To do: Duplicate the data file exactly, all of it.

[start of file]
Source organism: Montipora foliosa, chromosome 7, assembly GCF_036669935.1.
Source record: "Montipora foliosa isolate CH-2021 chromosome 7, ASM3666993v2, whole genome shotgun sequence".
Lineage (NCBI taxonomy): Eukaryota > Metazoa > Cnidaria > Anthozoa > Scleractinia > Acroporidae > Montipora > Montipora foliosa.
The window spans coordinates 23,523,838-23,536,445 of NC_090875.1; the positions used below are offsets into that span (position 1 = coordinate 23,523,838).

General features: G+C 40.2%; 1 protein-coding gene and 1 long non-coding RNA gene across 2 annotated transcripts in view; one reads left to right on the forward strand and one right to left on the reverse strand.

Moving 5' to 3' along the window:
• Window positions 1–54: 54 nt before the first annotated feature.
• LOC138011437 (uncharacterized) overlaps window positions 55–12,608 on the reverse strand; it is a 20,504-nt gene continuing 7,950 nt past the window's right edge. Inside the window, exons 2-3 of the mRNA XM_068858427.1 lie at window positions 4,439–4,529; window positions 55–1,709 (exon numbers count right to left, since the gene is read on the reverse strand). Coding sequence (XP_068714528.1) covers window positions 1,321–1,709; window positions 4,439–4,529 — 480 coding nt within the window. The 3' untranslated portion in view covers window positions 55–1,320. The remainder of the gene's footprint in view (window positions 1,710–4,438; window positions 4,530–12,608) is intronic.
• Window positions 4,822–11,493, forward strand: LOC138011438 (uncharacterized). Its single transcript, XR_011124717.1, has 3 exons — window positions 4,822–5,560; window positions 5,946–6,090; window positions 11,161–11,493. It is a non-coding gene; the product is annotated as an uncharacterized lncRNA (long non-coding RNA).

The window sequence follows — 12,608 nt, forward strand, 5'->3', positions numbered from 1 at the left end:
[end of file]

Source organism: Montipora foliosa, chromosome 7, assembly GCF_036669935.1.
Source record: "Montipora foliosa isolate CH-2021 chromosome 7, ASM3666993v2, whole genome shotgun sequence".
Lineage (NCBI taxonomy): Eukaryota > Metazoa > Cnidaria > Anthozoa > Scleractinia > Acroporidae > Montipora > Montipora foliosa.
The window spans coordinates 23,523,838-23,536,445 of NC_090875.1; the positions used below are offsets into that span (position 1 = coordinate 23,523,838).

General features: G+C 40.2%; 1 protein-coding gene and 1 long non-coding RNA gene across 2 annotated transcripts in view; one reads left to right on the forward strand and one right to left on the reverse strand.

Moving 5' to 3' along the window:
• Window positions 1–54: 54 nt before the first annotated feature.
• LOC138011437 (uncharacterized) overlaps window positions 55–12,608 on the reverse strand; it is a 20,504-nt gene continuing 7,950 nt past the window's right edge. Inside the window, exons 2-3 of the mRNA XM_068858427.1 lie at window positions 4,439–4,529; window positions 55–1,709 (exon numbers count right to left, since the gene is read on the reverse strand). Coding sequence (XP_068714528.1) covers window positions 1,321–1,709; window positions 4,439–4,529 — 480 coding nt within the window. The 3' untranslated portion in view covers window positions 55–1,320. The remainder of the gene's footprint in view (window positions 1,710–4,438; window positions 4,530–12,608) is intronic.
• Window positions 4,822–11,493, forward strand: LOC138011438 (uncharacterized). Its single transcript, XR_011124717.1, has 3 exons — window positions 4,822–5,560; window positions 5,946–6,090; window positions 11,161–11,493. It is a non-coding gene; the product is annotated as an uncharacterized lncRNA (long non-coding RNA).

The window sequence follows — 12,608 nt, forward strand, 5'->3', positions numbered from 1 at the left end: